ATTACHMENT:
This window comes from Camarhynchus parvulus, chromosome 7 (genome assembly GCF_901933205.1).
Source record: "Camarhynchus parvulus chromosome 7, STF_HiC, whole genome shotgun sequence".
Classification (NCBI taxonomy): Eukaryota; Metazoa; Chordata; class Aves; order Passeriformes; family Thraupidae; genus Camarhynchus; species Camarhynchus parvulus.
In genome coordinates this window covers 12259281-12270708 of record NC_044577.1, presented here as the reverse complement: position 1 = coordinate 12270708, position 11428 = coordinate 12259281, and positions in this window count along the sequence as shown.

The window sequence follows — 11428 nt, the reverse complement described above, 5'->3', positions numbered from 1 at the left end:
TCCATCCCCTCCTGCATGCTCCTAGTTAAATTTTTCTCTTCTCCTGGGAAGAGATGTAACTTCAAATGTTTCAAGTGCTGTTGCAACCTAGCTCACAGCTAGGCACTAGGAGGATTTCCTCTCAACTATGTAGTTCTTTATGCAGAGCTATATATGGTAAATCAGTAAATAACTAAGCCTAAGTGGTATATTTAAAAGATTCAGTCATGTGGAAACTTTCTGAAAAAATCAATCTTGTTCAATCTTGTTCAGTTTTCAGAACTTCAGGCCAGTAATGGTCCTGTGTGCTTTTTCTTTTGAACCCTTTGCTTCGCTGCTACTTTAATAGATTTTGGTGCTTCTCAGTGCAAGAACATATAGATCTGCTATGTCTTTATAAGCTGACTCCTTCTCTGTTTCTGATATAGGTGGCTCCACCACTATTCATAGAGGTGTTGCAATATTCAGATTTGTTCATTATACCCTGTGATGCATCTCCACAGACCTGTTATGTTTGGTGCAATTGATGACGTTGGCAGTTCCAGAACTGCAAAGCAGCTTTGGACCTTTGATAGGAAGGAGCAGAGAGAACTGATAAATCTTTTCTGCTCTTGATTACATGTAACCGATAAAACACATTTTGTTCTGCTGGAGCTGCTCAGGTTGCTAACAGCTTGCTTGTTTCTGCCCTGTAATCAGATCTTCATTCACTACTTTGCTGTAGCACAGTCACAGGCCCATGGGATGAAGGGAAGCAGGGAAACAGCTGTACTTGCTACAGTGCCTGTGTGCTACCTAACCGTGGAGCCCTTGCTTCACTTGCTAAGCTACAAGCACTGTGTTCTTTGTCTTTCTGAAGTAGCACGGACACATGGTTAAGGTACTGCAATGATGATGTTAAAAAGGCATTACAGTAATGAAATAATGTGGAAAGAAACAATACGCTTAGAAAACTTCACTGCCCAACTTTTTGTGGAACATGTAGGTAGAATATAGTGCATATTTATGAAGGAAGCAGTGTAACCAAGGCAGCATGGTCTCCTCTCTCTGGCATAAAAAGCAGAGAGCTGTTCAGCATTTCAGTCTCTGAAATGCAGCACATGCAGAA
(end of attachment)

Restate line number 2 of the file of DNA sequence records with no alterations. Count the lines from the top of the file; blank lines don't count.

Source record: "Camarhynchus parvulus chromosome 7, STF_HiC, whole genome shotgun sequence".